There are Better Ways to Divorce than Fighting It Out in Court
I feel so confident in recommending alternatives to trial and litigation, because I speak from personal experience. When my former wife and I were first considering divorce, one thing on which we both agreed was that taking care of our two boys was paramount. We needed to get through the process without alienating one another further, including managing the distribution of assets, and protecting our children and their relationship with each of us.
We made the choice to avoid the courthouse. As a criminal defense lawyer, I had spent much time in court and had seen the courts in action. The traditional adversarial litigation system is good for resolving disputes when people can’t reach an agreement. Too often, it does this by tearing down the people involved in the disputes. It is designed to make the process combative. In criminal law that’s fine. But for a married couple, there are better ways to end a marriage.
A family with children doesn’t necessarily end because the parents are in conflict. After the legal divorce is over, you will still have a continuing relationship. A common ground must be reached if only because of the continuing parenting relationship. Resolving the dispute in a way that works for everyone is very important. A big part of finding a solution that is satisfactory to everyone is by empowering the couple to make the decisions about the dissolution of their marriage themselves. When a couple makes their own choices on how to end the marriage, they can, with some professional help, develop an agreement to which they both agree.
Does this sound good to you?
Why is the relationship important to maintain?
During a divorce, it’s often the case that people just want to be immediately separated from the other person; they want to disentangle all of the aspects of their lives from their spouse. However, it’s critical to always keep children in mind, and that means maintaining positive relationships with the children and with each other.
When my former spouse and I divorced we made our boys a priority. They are now both in their forties, and because my ex-wife and I preserved our parental relationship we enjoy our grandchildren together. We even ventured to Disneyland with the whole extended family to celebrate our grandchild’s third birthday. We could do this because during the divorce we made the choice not to fight over every nickel and dime and certainly not to fight over our boys.
My divorce happened before Collaborative Divorce existed. However, the way we chose to divorce was a precursor to modern Collaborative Divorce. Our concern was our children. We went to a mental health professional and said, “We’re getting divorced. We want our children to be okay. We want you to talk to our boys. Get a sense of how things are going, what’s important to them and what they have to say.”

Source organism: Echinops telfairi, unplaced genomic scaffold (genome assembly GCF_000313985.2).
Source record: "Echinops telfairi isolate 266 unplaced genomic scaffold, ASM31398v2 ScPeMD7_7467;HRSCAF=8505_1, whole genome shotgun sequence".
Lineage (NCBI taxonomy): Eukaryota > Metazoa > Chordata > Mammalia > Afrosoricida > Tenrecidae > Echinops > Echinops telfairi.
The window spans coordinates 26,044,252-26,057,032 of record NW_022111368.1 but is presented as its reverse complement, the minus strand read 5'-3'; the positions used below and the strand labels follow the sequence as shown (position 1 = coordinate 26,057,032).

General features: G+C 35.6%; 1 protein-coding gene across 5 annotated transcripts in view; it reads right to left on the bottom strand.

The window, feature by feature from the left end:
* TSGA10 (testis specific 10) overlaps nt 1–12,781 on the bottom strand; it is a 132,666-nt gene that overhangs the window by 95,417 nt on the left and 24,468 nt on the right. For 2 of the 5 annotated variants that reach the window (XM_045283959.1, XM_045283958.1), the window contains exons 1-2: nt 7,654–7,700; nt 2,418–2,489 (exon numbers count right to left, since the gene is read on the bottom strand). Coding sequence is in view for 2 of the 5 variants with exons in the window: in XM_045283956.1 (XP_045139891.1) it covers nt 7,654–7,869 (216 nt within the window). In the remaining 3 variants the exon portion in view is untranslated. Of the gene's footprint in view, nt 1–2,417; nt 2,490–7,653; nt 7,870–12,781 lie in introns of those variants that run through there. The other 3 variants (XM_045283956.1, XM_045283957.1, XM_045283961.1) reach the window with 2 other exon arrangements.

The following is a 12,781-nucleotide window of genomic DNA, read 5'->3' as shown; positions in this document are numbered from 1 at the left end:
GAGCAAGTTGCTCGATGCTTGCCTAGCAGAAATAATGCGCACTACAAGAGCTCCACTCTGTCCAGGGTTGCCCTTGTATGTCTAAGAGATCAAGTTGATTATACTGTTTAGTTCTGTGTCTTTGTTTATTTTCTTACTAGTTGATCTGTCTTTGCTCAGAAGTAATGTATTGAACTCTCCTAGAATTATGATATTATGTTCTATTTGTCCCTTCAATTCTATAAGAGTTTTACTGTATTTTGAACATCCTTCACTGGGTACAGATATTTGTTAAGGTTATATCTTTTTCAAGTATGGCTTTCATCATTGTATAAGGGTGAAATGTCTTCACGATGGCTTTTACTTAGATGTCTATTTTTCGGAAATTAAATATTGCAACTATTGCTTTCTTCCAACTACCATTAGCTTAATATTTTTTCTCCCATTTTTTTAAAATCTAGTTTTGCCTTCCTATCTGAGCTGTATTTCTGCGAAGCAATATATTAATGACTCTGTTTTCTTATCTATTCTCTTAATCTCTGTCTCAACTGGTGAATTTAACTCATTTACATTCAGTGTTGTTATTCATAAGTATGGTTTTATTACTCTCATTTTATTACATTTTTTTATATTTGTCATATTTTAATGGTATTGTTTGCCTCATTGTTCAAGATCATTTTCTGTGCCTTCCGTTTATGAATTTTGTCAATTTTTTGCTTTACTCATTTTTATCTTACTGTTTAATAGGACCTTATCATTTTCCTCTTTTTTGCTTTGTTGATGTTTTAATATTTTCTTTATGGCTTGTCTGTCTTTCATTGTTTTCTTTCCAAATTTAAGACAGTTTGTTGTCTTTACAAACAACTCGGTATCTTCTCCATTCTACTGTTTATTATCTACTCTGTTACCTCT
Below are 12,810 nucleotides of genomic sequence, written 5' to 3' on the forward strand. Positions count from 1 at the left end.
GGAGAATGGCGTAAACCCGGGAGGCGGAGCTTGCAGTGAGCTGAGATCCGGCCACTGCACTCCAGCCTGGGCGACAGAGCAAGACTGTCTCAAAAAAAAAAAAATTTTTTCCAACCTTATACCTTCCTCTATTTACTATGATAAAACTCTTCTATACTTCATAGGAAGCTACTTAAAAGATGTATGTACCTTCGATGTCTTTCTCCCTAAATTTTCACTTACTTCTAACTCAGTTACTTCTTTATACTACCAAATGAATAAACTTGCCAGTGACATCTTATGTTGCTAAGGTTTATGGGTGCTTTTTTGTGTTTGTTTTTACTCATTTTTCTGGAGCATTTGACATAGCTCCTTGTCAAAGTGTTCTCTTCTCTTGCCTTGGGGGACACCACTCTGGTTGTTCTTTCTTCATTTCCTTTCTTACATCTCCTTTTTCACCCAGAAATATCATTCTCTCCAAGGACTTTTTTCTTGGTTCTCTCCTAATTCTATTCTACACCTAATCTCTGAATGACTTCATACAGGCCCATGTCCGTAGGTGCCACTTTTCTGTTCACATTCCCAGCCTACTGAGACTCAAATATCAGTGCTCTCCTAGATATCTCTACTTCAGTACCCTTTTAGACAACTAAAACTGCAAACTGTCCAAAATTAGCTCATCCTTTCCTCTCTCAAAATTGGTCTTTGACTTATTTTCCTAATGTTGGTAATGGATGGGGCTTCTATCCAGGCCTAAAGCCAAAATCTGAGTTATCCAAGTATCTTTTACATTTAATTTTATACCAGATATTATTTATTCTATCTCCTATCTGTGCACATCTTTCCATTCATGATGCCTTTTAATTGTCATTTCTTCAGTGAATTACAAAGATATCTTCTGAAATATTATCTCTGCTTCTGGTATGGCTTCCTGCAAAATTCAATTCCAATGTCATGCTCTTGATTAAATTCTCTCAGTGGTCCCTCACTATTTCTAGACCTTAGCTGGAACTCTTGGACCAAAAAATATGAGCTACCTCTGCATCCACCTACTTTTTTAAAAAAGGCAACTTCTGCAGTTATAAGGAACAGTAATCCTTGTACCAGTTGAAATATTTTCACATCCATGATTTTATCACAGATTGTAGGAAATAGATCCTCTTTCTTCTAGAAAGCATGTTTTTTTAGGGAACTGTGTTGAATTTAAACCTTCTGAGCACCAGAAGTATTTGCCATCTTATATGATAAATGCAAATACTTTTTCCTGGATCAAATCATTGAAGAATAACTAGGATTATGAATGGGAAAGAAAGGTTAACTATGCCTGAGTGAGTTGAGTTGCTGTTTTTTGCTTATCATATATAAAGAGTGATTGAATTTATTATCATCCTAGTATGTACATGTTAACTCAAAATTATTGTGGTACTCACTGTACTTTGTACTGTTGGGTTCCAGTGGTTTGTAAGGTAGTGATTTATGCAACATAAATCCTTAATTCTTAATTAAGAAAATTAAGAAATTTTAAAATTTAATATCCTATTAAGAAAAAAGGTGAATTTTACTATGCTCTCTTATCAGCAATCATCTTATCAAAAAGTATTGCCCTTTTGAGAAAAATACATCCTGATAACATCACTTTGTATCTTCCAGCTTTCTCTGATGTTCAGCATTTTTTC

That was a precursor to the child specialists so central to Collaborative Divorce today. We work to hear the voice of the children, so we can center the process around what the children need. That’s something that’s unique to Collaborative Divorce. When I first heard about Collaborative Divorce, I was excited by the idea that you could work with professionals to resolve the divorce. You have a team of professionals committed to resolving differences, instead of intensifying the conflict in expensive adversarial litigation.
Who benefits from that?
Are clients better off in the post-divorce because they don’t go to court?
What I have seen over the years is that Collaborative Divorce can be transformational for the couple. They have support in finding their own voice as well as in learning how to effectively communicate with each other. I’ve worked with people such as physicians, CEOs, high-powered professionals who, while powerful outside the divorce, have lost themselves in the relationship and lost their voice. A marriage coming to an end can make a person feel not just lost, but also repressed. Watching couples like this go through the Collaborative Divorce process, makes me think of a butterfly. They’re in a cocoon. We see them squeeze out the extra weight as they emerge from the cocoon, watch as they spread their new and beautiful wings, and learn to fly. It’s a near-miraculous transformation for them. As a divorce professional, it’s particularly delightful for me.
Not every case resolves that way, of course. What I do find to be consistent in cases that resolve through Collaborative Divorce is that supportive and supported families move forward with their children in a successful co-parenting relationship. What I don’t see are former spouses continuing their conflict for years, pushing the other parent ever further into irreconcilable alienation.
Which would you prefer?